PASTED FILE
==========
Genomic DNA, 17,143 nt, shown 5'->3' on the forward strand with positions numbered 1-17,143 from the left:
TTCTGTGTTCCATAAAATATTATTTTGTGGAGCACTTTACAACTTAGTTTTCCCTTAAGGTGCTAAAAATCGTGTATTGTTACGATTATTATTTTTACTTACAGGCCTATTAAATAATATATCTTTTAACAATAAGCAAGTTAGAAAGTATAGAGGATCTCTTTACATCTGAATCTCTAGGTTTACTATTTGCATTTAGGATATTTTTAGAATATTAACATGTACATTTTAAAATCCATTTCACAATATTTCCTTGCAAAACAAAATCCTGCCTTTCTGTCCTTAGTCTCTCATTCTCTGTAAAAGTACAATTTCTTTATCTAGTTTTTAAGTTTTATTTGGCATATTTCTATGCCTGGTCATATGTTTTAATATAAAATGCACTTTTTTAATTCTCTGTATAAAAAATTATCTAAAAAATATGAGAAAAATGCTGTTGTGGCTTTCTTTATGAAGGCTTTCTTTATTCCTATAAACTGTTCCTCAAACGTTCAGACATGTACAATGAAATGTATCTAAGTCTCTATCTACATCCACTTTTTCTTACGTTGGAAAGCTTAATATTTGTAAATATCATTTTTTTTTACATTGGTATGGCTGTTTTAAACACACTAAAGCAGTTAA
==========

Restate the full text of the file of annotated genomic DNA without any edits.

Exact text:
Genomic DNA, 17,143 nt, shown 5'->3' on the forward strand with positions numbered 1-17,143 from the left:
TTCTGTGTTCCATAAAATATTATTTTGTGGAGCACTTTACAACTTAGTTTTCCCTTAAGGTGCTAAAAATCGTGTATTGTTACGATTATTATTTTTACTTACAGGCCTATTAAATAATATATCTTTTAACAATAAGCAAGTTAGAAAGTATAGAGGATCTCTTTACATCTGAATCTCTAGGTTTACTATTTGCATTTAGGATATTTTTAGAATATTAACATGTACATTTTAAAATCCATTTCACAATATTTCCTTGCAAAACAAAATCCTGCCTTTCTGTCCTTAGTCTCTCATTCTCTGTAAAAGTACAATTTCTTTATCTAGTTTTTAAGTTTTATTTGGCATATTTCTATGCCTGGTCATATGTTTTAATATAAAATGCACTTTTTTAATTCTCTGTATAAAAAATTATCTAAAAAATATGAGAAAAATGCTGTTGTGGCTTTCTTTATGAAGGCTTTCTTTATTCCTATAAACTGTTCCTCAAACGTTCAGACATGTACAATGAAATGTATCTAAGTCTCTATCTACATCCACTTTTTCTTACGTTGGAAAGCTTAATATTTGTAAATATCATTTTTTTTTACATTGGTATGGCTGTTTTAAACACACTAAAGCAGTTAA